- Just present your work and your info concisely – don’t make anyone need to click around. No one cares about your backstory, It’s all about the service you can provide.
- Get comfortable with sending your application around, and don’t agonise over small details – the more you do it, the easier it gets
JJ: That’s really good advice! Do you have a story about how you put this into practice yourself?
VF: Absolutely! so a feature film I did the sound for is going on HBO Max. How that came to be was, for my first-ever application for a sound gig, they went with somebody else. But because I kept continuously improving my craft and improving my presentation, when it came to this feature, they looked at who had applied in the past. They considered me because I had improved the most. So my first rejection led to a feature film on HBO Max! It’s crazy to think how things work out that way. So just put yourself out there, you never know what’s going to come back.
JJ: You actively promote diversity in your social media. I read in the LA Times article where you were interviewed, you said you “had to stand out from the pack and not give anyone a reason to doubt what I could bring to the table”. Could you elaborate on that and explain problems you’ve experienced due to a lack of diversity, or how you/others have been held back?
VF: I had some weird interactions with some male teachers where they would just try to quiz me particularly, singling me out. fortunately, I know my stuff because I’m actually interested and wanted to study, but I was singled out a lot. I had a stronger work ethic than many but I was made to feel like I had to take a step down from that to be taken seriously. Working in a male-dominated industry, fortunately for me, there has been nothing overt. But if there’s an audio man in the room alongside me, they will always have questions directed at them, not me. So it’s just very subtle microaggressions in that kind of way.
Plus most of the time, I’m the only POC, the only queer or the only woman in the room. So I understand that in order for that to change, I have to be the one to change it. And so that’s why I try extra hard to provide opportunities for others like me, that have the potential. They just need the opportunity.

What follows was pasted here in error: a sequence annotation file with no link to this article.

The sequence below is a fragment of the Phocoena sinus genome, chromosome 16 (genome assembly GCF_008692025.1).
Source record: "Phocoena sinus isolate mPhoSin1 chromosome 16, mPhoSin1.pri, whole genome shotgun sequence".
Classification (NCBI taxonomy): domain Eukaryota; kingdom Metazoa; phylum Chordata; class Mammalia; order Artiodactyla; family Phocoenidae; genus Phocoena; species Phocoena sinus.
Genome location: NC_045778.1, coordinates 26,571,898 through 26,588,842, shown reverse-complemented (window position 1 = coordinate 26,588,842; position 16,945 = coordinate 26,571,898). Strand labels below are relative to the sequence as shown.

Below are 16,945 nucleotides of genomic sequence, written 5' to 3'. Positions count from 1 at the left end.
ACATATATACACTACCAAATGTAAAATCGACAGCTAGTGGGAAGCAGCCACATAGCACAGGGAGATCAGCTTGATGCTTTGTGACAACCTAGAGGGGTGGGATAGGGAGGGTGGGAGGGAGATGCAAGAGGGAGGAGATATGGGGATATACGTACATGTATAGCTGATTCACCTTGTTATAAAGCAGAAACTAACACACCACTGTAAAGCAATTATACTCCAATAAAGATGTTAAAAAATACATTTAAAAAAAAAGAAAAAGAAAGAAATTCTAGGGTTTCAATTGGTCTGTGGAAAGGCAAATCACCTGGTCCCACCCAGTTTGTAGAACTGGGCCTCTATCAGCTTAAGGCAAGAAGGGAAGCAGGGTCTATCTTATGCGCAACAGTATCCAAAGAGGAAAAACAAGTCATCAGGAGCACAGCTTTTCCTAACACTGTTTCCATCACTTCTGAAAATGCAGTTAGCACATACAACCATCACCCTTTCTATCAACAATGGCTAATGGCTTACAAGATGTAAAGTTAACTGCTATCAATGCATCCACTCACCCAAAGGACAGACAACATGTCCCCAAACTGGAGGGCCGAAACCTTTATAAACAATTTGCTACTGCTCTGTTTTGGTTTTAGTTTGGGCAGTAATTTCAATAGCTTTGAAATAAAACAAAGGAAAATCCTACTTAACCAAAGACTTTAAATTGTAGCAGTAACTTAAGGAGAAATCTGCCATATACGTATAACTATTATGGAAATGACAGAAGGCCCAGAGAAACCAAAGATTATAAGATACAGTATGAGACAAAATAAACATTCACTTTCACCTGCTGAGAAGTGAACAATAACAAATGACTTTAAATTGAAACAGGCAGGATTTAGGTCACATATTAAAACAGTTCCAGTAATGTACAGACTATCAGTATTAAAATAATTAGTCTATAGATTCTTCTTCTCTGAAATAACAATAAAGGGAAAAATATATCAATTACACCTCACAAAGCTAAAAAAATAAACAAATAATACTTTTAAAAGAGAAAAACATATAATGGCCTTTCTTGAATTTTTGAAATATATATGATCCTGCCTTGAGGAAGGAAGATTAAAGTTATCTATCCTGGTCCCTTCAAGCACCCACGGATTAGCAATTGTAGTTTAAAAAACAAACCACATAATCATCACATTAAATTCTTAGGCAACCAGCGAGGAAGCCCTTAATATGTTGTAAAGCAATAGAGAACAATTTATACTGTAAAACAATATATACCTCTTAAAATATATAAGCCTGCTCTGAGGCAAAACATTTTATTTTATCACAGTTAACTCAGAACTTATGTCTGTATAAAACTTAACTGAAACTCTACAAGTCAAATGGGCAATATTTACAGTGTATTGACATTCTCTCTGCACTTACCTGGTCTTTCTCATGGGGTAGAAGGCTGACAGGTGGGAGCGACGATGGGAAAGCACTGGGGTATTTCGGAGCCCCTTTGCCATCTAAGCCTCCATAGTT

JJ: For sure, It helps to show everyone a different view that they may not hear otherwise
VF: Exactly – you don’t know what someone else can bring to the table based on what they grew up around. so much more richness can be brought into projects this way. For one show releasing later this year, it visits different parts of the world, one location being Mexico. My mixer was amazed by how rich I was able to get the backgrounds to sound, but that was because I know the kind of birds, I know what it sounds like, I’ve been there! I just know that richness and uniqueness, and I actively search for that.
Every time we go to a new location, I learn about the place, the wildlife, the vehicles – it all tells the real story. If the only culture we know is the only one we hear, we can’t reach the “ultimate” sound, unless we bring more of those diverse voices in.
JJ: So I guess from where you are now, working in audio, and your Instagram is very successful – What would your dream project be?
VF: I’m actually really comfortable where I am! It allows me to focus on other parts of my life, like growing a family and just moving up in the world being able to focus more at home.
I guess a dream for me would be to somehow be involved in what I grew up loving as a kid. I would love to do something for Harry Potter. I don’t care if it’s mixing some behind the scenes special! I would love to work with Avatar: The Last Airbender in some way, or I’d love to work with Paramore – they started my love for music, so I feel like I owe a lot to them. And they have their own commercials and sometimes they have music videos with sound design and stuff like, how can I get to do that!?
I want to be involved in things that shaped me and got me here because that’s my way of giving back!
JJ: Vanny, Thanks for your time today, it’s been a lot of fun!
VF: No problem, thanks for having me!
For More Information on Vanessa Flores:
Vanny.Audio Instagram: https://www.instagram.com/vanny.audio/
Vanessa Flores’ Website: https://sounddesign101.com/
Banana Post: https://www.bananapost.net/